As for the implicit endorsement of Earth Day over Good Friday, Google might take a cue from other institutions. The New York Stock Exchange, the United Nations, and even the government of Chinese-controlled Hong Kong aren’t closed today in deference to Mother Earth.
Andy Bacevich, who presented the conservative case for Obama in our pages back in 2008, has been critical of BHO’s policies since taking office — because they are Bush’s policies, too. Wick Allison, who succeeded William Rusher as publisher of National Review, also takes back his endorsement. Not that this means President McCain would have been any less disastrous: as Allison says, the 2008 election gave voters a choice between Bush Squared and Bush Lite (and Obama is looking heavier all the time).
There’s nothing novel about being confronted with terrible choices at the ballot box. What has changed in the last 30 years is that these choices are no longer meant to be concessions to a strictly political reality; now a choice of party or presidential candidate is supposed to entail a vast philosophical, even religious, commitment. This change can be attributed to the success of the conservative movement in repolarizing politics — and what a success it has been. Politicians are straitjacketed by single-issue ideologues, while the ideologues themselves, to preserve their access and power, can’t propose anything philosophically radical. The result is that people who should be daring thinkers become publicists for politicians (Paul Ryan, Ronald Reagan), while politicians who should get their hands bloody “making sausages” become doubly incapacitated, terrified of ordinary voters and their own party’s metaphysicians alike. Partisanship infects the life of the mind, while mental abstractions overtake politics.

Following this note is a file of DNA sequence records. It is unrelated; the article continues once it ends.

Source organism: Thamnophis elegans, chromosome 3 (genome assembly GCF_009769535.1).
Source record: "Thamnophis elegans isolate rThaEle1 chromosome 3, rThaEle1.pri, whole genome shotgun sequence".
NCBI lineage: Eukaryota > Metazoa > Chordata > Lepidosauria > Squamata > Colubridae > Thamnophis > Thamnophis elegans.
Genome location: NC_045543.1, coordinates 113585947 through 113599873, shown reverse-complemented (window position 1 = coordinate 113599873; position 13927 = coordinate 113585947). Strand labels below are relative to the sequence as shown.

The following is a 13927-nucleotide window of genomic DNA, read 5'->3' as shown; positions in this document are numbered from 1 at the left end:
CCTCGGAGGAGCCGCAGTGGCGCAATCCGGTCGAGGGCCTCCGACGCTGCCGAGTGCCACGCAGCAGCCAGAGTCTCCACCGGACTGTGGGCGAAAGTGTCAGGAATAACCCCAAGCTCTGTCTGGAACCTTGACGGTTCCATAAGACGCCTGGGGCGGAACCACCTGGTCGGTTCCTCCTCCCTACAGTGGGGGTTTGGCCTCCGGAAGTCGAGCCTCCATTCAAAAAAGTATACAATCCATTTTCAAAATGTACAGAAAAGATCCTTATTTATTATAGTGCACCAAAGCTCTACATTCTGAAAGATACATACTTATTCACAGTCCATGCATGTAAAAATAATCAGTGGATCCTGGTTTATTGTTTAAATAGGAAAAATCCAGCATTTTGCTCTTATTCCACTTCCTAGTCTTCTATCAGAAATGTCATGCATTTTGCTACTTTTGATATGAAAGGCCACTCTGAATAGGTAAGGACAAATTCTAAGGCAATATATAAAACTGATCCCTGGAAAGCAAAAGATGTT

Billionaire, reality TV star and possible 2012 presidential contender Donald Trump has been saying many things as of late, as his mix of Obama-bashing and Birtherism continue to excite a portion of the Republican base. But despite much silliness, Trump actually has said something vitally important: “George Bush gave us Barack Obama… If it weren’t for George Bush, we wouldn’t have Barack Obama. So I’m not thrilled with George Bush.”
For conservatives, this is unquestionably the most important message to remember heading into 2012.
While most conservatives will now admit to not being “thrilled” with Bush, not all of them are necessarily prepared to reject him and his legacy primarily because for eight long years the Right was completely immersed in defending his administration. Conservatives blindly defended arguably the biggest big government Republican president in history because they were so wrapped up in also blindly defending arguably the worst foreign policy blunder in American history—the Iraq War. Bush told us he was a “compassionate conservative.” We now know he was not conservative in any tangible sense, compassionate or otherwise. Bush also told us Saddam Hussein posed a threat to the United States, that Iraq was complicit in 9/11 and sold his war accordingly. Thousands of lives, trillions of dollars and an almost decade-long war later, we now know none of this was true. Indeed, to still say that Iraq was “worth it,” is to say that virtually any war our government concocts would be “worth it” too. Read More…